The Case for Deerhorn

Many thanks to our guest blogger today, Mark Deacon. We are so grateful that Mark and his family are part of the Deerhorn Family. If you would like to write a guest blog post, please email it to amy@deerhorn.com.

My name is Mark Deacon, and I’ve been coming to Deerhorn every summer since 2005. I was a camper for 7 years and have been a counselor the past 3 summers. I’ve been fortunate enough to facilitate 3 of what I think are the most fun and unique activities at camp, which are Horseback Riding, Water-Skiing, and Sports & Games. I’m excited to write my first blog post on the Deerhorn website, giving Amy some well deserved time off. What I wanted to write about today are 3 things that Camp Deerhorn impressed upon me during my first year in 2005, which still affect my life today. That speaks volumes about the impact this extraordinary place has had on myself and countless others. Those three things are independence, values, and friendship.

Despite being only twenty one, I feel as though I’m not too old to say that kids today who are ten to fifteen years younger than me are having a pretty different experience of growing up than I had myself. Sure, our wants and needs are similar, and I’m no different from kids today in that we were both reliant on our parents in childhood for pretty much everything. However, with the technology boom over the past decade, kids are more dependent in an unprecedented way. Dependent on phones to communicate, dependent on social media for self gratification, and dependent on video games for fun instead of playing outside. Insert Camp Deerhorn. You learn a lot about yourself when you’re a camper at Deerhorn, and independence is arguably the first and most important thing. It’s such a crucial life skill to learn at a young age, because independence breeds maturation. Maturation is a byproduct of growth. And at Deerhorn, you do just that: grow. I won’t lie, when my parents dropped me off for that two week session in August of 2005, I cried because I didn’t want them to leave me at this new place where I didn’t know a soul. But man, I sure am happy they did. I had no choice but to go out and make friends. Within 20 minutes, I was playing tennis with a kid I had just met, having already forgotten why I was sad in the first place. I didn’t have a choice but to adapt to my new environment. I was making my own decisions. I was blazing my own trail. I was learning how to be independent.

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‘Values’ are defined as a person’s principles of behavior that help guide what is important in life. At Deerhorn, that word can be summed in just two words. The Creed.  The Creed of Camp Deerhorn is the basis of what Dr. Don Broadbridge founded camp on. It’s a code of how to treat people, how to live your life, and how to be the best version of yourself possible. It’s a seemingly impossible standard to live up to, yet something impressed upon campers everyday. To live the Creed means being honest, kind, friendly, optimistic, cooperative, strong, modest, humble, and generous. But when you can apply all those fantastic character traits in activities, in koogees, during meals, and in just plain human-to-human interaction, the Creed comes to life, in a way only a Deerhorn camper knows. I highly encourage any parent at home reading this to print out a copy of it and put it in your son’s room, where he can read it everyday. This ultimate code of conduct is something I still strive to live up to, and know so many others do too.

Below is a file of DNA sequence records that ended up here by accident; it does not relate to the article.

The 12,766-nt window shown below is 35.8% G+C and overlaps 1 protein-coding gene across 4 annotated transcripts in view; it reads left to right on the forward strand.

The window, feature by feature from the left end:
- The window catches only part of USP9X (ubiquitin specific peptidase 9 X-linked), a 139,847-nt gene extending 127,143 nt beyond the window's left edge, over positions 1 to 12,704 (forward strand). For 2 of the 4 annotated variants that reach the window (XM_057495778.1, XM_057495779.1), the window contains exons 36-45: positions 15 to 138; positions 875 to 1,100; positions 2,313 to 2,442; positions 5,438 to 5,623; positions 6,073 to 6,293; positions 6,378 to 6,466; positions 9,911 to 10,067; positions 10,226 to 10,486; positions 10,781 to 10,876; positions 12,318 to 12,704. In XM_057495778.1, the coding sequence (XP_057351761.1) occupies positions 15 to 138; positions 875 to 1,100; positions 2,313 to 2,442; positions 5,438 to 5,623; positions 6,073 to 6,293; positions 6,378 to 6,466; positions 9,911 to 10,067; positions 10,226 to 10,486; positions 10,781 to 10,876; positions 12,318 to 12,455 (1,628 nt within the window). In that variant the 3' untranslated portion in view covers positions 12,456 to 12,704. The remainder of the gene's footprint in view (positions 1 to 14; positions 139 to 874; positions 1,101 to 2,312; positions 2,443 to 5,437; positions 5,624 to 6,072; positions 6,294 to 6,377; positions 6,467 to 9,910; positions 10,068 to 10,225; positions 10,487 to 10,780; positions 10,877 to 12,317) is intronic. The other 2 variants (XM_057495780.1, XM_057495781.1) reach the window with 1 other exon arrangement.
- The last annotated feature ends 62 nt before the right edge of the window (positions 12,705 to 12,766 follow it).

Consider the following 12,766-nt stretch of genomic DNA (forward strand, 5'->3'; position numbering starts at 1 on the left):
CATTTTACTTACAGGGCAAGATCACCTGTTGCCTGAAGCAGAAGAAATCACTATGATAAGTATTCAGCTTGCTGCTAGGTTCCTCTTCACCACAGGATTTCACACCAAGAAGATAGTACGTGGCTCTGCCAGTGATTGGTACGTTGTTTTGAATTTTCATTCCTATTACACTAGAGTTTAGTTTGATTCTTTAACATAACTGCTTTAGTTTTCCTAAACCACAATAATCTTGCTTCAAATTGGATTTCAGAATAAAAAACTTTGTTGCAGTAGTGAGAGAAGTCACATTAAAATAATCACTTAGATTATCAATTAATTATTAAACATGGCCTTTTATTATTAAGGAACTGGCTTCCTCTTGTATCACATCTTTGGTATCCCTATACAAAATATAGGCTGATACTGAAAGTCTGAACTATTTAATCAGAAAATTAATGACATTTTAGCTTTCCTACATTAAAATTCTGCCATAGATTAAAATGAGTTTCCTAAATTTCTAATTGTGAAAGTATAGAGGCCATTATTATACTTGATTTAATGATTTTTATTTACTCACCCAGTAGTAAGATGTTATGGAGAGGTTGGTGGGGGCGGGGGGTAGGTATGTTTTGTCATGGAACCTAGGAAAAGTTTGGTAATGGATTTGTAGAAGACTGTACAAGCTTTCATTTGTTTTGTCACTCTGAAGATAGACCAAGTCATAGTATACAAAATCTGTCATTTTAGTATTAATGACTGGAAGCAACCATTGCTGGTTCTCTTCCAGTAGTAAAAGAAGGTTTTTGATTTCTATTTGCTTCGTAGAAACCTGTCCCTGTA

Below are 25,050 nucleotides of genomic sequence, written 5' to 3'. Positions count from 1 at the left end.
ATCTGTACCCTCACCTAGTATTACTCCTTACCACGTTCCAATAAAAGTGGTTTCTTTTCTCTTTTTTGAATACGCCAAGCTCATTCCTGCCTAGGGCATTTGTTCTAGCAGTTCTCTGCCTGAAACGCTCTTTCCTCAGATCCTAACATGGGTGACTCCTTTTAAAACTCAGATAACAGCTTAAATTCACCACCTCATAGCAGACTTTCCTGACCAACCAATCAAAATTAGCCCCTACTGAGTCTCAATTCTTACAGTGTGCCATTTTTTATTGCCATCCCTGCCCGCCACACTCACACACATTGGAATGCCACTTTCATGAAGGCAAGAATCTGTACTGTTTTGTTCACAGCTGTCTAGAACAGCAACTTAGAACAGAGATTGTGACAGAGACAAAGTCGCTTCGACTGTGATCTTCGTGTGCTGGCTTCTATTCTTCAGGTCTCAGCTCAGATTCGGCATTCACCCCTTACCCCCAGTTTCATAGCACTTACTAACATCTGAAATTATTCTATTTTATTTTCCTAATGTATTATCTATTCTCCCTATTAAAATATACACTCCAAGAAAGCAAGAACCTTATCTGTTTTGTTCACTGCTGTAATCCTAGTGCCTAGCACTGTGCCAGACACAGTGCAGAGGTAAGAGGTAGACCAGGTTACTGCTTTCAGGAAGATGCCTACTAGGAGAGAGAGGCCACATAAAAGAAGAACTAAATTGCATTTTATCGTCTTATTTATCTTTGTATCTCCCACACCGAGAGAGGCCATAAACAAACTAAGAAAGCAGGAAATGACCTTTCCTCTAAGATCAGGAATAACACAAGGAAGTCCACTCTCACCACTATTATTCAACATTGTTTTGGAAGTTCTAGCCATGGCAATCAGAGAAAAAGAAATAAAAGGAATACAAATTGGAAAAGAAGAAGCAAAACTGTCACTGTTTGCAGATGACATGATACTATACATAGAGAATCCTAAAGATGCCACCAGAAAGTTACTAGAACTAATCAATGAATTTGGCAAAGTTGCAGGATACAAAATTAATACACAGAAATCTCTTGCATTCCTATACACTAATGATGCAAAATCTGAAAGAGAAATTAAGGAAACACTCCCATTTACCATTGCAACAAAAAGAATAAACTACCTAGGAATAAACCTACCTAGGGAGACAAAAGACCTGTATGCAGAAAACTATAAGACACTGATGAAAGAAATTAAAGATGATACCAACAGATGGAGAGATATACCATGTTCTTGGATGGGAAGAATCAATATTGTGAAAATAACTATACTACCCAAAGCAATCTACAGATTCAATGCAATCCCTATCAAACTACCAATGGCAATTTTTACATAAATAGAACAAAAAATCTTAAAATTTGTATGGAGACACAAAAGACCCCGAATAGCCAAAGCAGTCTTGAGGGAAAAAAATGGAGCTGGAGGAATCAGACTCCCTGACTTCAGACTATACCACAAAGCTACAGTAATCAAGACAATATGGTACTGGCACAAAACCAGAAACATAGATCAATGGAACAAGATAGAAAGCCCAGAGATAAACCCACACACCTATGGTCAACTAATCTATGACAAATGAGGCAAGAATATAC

A summer camp without friendship is like a water trampoline with no blob, and Deerhorn without a doubt has an abundance of friendship. It’s not too difficult to find a few buddies when you’re in a group of kids the same age as you, jumping around from activity to activity, doing things you’ve never done before. I had never shot an arrow, fired a rifle, rode a horse, or played games like Klepton and Scalp before coming to Deerhorn. Being able to do such unique things I couldn’t do anywhere else allowed me to bond with my new friends in a really rare way. We were all out of our comfort zone, but perhaps that’s the reason why we were all able to thrive. I’m proud to say that I’m still best friends with many of the guys I met throughout my Deerhorn career. I can also say I won’t be at all surprised if a few of them are standing at my wedding (but that won’t be for a while).

As a soon-to-be college graduate, I can’t put into words how jealous I am of kids who have years left at Deerhorn. The phrase ‘a little slice of heaven’ sums up Camp Deerhorn pretty accurately. So send your kids to Deerhorn, and don’t stop. Watch them grow in ways no summer football or hockey camp can provide. It’ll be the best, and safest investment you’ll ever make.

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3 Responses to “The Case for Deerhorn”

  1. John Thomas

    Great blog Mark…wise beyond your years!

    Reply
  2. Christine Tackett

    I agree with you 100% Great entry!
    I will share with my friends. Very wise 🙂

    Reply
    • Amy Broadbridge

      Thanks, Christine! We are hoping the boys can make it back for another Deerhorn summer with us!

      Reply

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